Acrimony within the Tea Party and important issues came from an article profiling me in the NYC Daily News. While the Daily News reporter originally contacted me due to my being the President of the Brooklyn Tea Party, the conversation quickly swung to my political passion: culturism. In this context we also discussed the Brooklyn Tea Party’s rally to stop the mosque at Ground Zero of the 9 – 11 attacks.
When I went to another Tea Party Chapter meeting to network and see how they run their meetings, the flack began. “That F’in idiot John Press” one member was exclaiming loudly in conversation when I entered the meeting. Shocked because I thought I had brought some good publicity to the Tea Party! When I finally calmed the movement leader down, I found he had some valid and interesting reasons to criticize me.
Many members have worked very hard to make the “Tea Party brand.” Being smeared as racists (the leaders who chastised me was black), fringe truthers concerned with Obama’s birth certificate, and dangerous militia folk, made people skittish about joining the Tea Party. Party strategists have, therefore, worked to make Tea Party membership only indicate a devotion to fiscal conservativism and upset over our nation's out-of-control borrowing. Eventually, we may be able to diversify into other areas of concern, the Chapter President explained, but to continue in a growth mode, making people think the Tea Party denounces Mosques scrambles the message and makes folks skittish about joining. Many national leaders believe we should never deviate from our main point.
Though he has valid points several responses come to mind. First of all, while it may not play strongly nationally, in Brooklyn people are hot under the collar over this mosque. And a large coalition already exists to stop another one being built in Brooklyn. Our ultimate local aim is to elect legitimately conservative candidates. Certain parts of Brooklyn have large pools of underrepresented and abused conservative citizens who would get active for legit candidates. And, if we wish to find legit candidates, an even stronger litmus test than whether or not they will go on record as favoring not overspending, is whether or not they will go on record opposing a mosque at ground zero and in Brooklyn. We will accrue passionate activists as well as politicians with integrity if we make stopping the mosque one of our areas of focus.
I wrote a policy paper about immigration being a Tea Party issue. Illegal immigration costs our states billions per year. Among other things, immigration is a fiscal issue. Can't immigration be a Tea Party issue? And what about foreign policy? I wrote another policy paper about the Tea Party using culturism to mediate the isolationism of Ron Paul and the expansionist view of Sarah Palin. Both claim Tea Party credibility despite their divergent stances. Culturism argues that we take cultural diversity seriously. Culturists agree with Ron Paul about avoiding nation building. But we culturists do so because cultural diversity dooms such efforts. So we agree with Palin that we must recognize our cultural enemies. Culturism argues that we strike our enemies hard, if we must, but then return home. The immigration issue and the culturist stance of avoiding nation building both seem intimately connected with the Tea Party message of smaller government and saving money. Are we not allowed to discuss such issues?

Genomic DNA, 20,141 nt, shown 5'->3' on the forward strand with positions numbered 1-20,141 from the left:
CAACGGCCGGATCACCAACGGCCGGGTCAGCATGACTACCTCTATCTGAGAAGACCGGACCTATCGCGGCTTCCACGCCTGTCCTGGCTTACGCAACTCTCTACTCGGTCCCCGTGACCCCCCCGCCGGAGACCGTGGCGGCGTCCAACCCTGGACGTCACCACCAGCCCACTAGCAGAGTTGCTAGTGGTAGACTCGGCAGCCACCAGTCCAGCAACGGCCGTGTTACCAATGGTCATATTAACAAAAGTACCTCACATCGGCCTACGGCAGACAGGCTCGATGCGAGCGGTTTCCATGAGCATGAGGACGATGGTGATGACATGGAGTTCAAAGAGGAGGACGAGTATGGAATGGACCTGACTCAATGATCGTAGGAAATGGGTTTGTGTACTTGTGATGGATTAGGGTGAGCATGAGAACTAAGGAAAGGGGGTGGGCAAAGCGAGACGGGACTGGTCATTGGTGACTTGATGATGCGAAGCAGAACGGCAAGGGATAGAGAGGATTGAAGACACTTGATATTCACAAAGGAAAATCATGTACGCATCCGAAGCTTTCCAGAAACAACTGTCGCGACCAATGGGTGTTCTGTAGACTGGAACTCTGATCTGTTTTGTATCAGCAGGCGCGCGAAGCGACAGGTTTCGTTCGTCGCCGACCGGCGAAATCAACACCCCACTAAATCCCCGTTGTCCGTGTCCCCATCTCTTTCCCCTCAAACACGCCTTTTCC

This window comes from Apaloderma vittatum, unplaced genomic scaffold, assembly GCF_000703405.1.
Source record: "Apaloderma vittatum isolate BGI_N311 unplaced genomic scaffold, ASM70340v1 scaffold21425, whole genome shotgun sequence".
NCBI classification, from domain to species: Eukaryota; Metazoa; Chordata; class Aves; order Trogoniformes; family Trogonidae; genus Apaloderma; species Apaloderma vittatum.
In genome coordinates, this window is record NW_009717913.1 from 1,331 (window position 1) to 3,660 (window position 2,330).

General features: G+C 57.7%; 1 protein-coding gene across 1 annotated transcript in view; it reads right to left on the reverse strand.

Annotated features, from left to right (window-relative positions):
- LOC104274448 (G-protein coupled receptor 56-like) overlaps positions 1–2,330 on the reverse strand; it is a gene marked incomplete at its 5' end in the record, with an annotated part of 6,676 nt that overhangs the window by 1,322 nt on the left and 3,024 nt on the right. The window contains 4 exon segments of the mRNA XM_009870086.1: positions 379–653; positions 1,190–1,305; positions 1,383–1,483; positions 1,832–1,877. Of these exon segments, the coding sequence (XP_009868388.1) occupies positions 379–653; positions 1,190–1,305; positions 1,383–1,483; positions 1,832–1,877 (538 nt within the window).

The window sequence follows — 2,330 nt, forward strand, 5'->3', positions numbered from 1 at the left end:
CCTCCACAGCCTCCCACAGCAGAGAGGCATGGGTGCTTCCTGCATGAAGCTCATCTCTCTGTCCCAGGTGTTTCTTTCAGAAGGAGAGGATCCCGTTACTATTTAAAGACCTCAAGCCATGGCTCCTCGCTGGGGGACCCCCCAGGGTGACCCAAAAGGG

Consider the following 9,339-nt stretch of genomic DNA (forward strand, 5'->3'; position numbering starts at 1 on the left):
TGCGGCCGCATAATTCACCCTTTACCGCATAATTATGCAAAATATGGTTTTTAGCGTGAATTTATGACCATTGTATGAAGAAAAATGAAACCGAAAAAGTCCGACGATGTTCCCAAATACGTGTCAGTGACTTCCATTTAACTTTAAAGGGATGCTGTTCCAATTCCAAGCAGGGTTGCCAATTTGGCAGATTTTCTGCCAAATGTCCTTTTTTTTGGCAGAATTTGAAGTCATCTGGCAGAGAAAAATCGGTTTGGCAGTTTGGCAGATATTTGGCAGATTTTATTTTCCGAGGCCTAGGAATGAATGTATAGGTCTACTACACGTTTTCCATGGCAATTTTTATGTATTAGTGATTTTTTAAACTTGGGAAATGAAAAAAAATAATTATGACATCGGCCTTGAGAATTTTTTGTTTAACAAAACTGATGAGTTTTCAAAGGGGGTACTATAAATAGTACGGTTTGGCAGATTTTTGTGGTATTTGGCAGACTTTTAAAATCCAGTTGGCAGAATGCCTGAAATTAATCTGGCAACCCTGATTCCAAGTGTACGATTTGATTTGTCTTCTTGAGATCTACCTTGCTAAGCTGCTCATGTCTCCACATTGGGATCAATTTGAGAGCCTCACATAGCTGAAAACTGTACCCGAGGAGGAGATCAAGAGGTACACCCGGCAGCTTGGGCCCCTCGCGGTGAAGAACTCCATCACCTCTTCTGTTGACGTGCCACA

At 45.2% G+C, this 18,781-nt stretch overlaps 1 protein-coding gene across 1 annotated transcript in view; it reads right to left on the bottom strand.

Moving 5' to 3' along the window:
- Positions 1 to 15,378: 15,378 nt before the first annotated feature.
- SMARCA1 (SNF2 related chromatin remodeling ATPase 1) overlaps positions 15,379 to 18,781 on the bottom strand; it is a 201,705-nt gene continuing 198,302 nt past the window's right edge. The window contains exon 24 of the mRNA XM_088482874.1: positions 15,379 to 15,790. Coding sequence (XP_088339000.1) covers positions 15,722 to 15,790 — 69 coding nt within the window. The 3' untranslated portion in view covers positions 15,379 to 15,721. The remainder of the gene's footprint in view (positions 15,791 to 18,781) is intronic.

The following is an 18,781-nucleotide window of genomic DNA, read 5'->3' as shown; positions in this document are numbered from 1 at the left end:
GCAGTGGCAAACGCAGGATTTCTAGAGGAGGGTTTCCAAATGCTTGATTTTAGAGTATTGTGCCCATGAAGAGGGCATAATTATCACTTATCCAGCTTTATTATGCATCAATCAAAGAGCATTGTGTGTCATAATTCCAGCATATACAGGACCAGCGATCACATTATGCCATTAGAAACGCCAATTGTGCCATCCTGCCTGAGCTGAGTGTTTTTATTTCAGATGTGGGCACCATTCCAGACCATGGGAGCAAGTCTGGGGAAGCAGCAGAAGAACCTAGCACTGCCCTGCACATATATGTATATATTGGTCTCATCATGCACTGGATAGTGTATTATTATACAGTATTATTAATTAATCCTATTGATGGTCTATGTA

I asked the hostile Tea Party leader if he’d back an open-borders, pro-mosque, fiscal conservative. Having ample experience in politics, he gave me a great answer. He told me of a time where he had worked alongside an avowed socialist on the issue of driver’s licenses for illegal aliens. Politics make strange bedfellows. In the case of backing a candidate with whom many of us would disagree, he said we should never endorse candidates as such, we should endorse their economic policy. I told my disagreeing comrade that I thought that we would get more growth by taking a stance with Arizona than ignoring it. He disagreed. When I told him I thought we would soon need to choose to either side with Palin and her expansionist policies or Paul’s isolationist stance, he agreed. But, he added, the time for that decision had not yet come. To grow the movement to where it will have an impact we need numbers and that means we must stay on message.
I will bring this debate to the next Brooklyn Tea Party meeting. We will need to decide whether we entirely drop the mosque and immigration issues and just stick with the core theme of fiscal conservatism or not. I will add an argument my erstwhile compatriot did not add. As a new chapter, taking a brand others have crafted and bending it to your will is rude. If you, the reader, have any additional pertinent insights for me to bring to my chapter, please leave a comment and I will do so.